Along with 8.4 million iPhones (of which 1.7 million were iPhone 4) and 3.3 million iPads reported during their Q3 2010 conference call, Chief Operating Officer Tim Cook repeatedly pointed out Apple is selling units just as fast as they can produce them.

For iPhone 4, Cook said the demand was stunning. He said he wanted to be clear: Apple is selling every iPhone 4 they can make and dismissed rumors Apple was purposefully constraining supply to create artificial buzz. He said Apple would like to fill every order they get as quickly as they can. And again, iPhone growth was particularly strong in Europe, Asia, and Japan.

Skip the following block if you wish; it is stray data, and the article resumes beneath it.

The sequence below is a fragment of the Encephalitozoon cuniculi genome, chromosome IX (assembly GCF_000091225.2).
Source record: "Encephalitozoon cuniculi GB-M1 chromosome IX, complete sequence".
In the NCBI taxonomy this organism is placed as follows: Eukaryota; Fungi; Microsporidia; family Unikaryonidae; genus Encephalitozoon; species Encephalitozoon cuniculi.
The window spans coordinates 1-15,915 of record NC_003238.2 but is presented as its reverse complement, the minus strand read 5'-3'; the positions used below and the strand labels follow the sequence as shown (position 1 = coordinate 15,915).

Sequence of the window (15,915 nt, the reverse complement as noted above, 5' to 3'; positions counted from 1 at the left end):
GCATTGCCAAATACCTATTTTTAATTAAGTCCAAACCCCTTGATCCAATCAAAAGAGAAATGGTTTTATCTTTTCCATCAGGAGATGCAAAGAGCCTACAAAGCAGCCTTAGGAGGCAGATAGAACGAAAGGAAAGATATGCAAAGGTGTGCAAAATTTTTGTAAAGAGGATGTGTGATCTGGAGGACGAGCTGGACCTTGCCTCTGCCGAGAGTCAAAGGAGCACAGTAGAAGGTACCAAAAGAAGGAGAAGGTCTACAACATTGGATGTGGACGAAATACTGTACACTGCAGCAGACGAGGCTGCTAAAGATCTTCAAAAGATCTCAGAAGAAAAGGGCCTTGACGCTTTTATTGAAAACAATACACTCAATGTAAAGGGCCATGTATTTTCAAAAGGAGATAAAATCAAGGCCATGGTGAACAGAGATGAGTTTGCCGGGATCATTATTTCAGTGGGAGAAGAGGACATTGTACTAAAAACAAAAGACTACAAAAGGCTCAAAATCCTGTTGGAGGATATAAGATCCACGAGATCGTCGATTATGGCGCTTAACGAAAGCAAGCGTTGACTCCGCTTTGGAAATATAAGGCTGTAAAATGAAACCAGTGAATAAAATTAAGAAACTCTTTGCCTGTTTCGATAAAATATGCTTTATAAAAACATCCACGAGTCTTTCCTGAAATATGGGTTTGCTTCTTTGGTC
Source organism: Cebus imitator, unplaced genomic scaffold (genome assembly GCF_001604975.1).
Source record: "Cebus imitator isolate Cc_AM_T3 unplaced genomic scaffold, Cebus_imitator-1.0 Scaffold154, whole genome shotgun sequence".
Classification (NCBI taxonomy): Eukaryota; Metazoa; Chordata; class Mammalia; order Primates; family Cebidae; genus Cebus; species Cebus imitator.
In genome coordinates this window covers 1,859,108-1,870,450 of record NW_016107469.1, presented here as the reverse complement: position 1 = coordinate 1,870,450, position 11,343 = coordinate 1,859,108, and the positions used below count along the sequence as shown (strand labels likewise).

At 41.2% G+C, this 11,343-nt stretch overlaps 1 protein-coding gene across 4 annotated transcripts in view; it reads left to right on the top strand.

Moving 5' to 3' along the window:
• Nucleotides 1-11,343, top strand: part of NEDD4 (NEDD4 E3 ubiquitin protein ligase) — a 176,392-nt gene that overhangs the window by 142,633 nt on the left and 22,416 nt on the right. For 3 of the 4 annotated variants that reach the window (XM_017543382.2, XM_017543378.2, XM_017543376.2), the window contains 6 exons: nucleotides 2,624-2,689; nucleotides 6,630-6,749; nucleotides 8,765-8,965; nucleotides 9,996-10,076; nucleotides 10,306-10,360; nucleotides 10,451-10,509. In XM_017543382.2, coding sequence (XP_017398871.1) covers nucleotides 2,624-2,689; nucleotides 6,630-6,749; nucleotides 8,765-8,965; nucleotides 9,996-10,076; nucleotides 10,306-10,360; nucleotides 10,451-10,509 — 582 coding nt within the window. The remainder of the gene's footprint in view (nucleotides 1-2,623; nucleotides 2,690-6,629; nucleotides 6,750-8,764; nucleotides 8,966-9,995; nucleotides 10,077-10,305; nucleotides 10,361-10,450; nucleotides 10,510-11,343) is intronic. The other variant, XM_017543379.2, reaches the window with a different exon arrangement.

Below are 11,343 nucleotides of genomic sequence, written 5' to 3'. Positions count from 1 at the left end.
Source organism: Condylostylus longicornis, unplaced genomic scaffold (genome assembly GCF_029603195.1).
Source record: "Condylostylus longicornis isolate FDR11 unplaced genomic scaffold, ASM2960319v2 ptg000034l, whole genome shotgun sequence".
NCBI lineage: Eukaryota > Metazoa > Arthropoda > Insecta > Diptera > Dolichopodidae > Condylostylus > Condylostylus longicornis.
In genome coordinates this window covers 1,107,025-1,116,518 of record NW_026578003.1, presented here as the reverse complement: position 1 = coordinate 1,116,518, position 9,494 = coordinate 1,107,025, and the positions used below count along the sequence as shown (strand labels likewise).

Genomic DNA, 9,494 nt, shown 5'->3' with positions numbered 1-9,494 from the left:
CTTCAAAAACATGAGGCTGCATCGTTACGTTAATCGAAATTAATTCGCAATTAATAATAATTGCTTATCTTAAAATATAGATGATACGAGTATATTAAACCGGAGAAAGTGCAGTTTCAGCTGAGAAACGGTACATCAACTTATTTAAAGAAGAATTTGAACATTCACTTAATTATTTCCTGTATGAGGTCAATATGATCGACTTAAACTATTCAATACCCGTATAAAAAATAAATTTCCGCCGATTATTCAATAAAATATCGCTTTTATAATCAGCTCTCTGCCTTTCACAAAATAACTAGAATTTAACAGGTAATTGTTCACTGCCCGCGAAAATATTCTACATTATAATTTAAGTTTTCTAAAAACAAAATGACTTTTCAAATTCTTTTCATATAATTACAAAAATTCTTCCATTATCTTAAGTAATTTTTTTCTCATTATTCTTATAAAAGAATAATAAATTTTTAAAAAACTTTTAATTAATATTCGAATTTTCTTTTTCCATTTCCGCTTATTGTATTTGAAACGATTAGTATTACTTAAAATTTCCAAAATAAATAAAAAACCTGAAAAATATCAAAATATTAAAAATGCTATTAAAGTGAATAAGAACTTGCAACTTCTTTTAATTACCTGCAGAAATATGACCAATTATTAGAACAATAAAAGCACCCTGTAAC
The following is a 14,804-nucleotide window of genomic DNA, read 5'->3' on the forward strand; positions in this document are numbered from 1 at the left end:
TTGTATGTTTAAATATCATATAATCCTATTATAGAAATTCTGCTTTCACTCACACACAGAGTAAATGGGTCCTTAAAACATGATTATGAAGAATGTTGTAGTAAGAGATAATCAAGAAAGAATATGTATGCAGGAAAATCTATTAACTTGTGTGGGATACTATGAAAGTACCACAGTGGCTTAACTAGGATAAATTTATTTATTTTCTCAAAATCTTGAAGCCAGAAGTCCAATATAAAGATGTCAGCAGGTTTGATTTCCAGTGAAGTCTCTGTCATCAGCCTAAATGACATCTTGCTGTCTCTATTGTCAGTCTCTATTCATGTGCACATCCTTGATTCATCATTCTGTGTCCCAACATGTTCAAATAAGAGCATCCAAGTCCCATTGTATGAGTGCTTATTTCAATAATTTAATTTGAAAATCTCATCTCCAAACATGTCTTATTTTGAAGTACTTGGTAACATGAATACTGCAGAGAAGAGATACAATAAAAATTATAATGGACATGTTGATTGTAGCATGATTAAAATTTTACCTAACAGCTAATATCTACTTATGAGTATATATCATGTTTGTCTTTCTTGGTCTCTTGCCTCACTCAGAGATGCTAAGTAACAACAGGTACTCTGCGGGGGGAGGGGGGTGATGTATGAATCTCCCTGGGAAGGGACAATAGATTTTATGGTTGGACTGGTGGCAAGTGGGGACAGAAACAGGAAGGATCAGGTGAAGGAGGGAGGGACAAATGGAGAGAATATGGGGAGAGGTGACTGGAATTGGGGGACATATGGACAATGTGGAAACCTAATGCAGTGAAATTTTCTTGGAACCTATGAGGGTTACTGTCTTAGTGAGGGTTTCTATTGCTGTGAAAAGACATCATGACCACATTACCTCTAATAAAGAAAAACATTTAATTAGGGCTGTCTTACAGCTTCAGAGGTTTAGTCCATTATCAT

In terms of the iPad, Apple planned for 1 million a month in iPad production capacity -- when some critics said they wouldn't sell 1 million in a year -- did that, and are still doing it. They're increasing capacity as fast as they can to meet the demand. Cook also said they weren't seeing the usual early adopter curve with high initial sales that taper off quickly, and that iPad might be hitting mainstream adoption rates faster than any product he knows of. So far, it's not cannibalizing other Apple products like Mac or iPod touch either -- though it's too soon to tell if there will be a halo that actually increases adoption of those products.